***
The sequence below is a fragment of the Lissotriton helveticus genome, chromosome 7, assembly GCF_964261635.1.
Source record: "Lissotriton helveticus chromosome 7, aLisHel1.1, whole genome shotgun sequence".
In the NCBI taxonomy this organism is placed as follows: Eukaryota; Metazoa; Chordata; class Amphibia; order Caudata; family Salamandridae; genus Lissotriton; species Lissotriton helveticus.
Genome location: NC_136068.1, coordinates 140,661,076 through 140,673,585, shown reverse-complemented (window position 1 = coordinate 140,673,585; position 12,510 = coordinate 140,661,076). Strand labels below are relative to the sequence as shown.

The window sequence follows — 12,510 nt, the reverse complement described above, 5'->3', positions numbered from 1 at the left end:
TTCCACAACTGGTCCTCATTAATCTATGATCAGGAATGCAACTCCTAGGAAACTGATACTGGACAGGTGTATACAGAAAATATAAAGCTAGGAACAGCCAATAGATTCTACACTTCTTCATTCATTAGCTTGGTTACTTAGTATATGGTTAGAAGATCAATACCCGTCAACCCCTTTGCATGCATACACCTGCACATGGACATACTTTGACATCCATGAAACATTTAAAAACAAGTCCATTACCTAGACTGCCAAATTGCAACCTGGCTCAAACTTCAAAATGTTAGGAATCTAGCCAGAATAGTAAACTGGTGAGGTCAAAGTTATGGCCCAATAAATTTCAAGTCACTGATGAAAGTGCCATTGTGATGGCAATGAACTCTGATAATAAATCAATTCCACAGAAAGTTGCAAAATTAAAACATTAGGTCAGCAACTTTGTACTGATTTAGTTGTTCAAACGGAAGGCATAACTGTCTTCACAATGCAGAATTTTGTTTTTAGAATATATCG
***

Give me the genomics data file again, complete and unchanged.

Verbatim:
The sequence below is a fragment of the Lissotriton helveticus genome, chromosome 7, assembly GCF_964261635.1.
Source record: "Lissotriton helveticus chromosome 7, aLisHel1.1, whole genome shotgun sequence".
In the NCBI taxonomy this organism is placed as follows: Eukaryota; Metazoa; Chordata; class Amphibia; order Caudata; family Salamandridae; genus Lissotriton; species Lissotriton helveticus.
Genome location: NC_136068.1, coordinates 140,661,076 through 140,673,585, shown reverse-complemented (window position 1 = coordinate 140,673,585; position 12,510 = coordinate 140,661,076). Strand labels below are relative to the sequence as shown.

The window sequence follows — 12,510 nt, the reverse complement described above, 5'->3', positions numbered from 1 at the left end:
TTCCACAACTGGTCCTCATTAATCTATGATCAGGAATGCAACTCCTAGGAAACTGATACTGGACAGGTGTATACAGAAAATATAAAGCTAGGAACAGCCAATAGATTCTACACTTCTTCATTCATTAGCTTGGTTACTTAGTATATGGTTAGAAGATCAATACCCGTCAACCCCTTTGCATGCATACACCTGCACATGGACATACTTTGACATCCATGAAACATTTAAAAACAAGTCCATTACCTAGACTGCCAAATTGCAACCTGGCTCAAACTTCAAAATGTTAGGAATCTAGCCAGAATAGTAAACTGGTGAGGTCAAAGTTATGGCCCAATAAATTTCAAGTCACTGATGAAAGTGCCATTGTGATGGCAATGAACTCTGATAATAAATCAATTCCACAGAAAGTTGCAAAATTAAAACATTAGGTCAGCAACTTTGTACTGATTTAGTTGTTCAAACGGAAGGCATAACTGTCTTCACAATGCAGAATTTTGTTTTTAGAATATATCG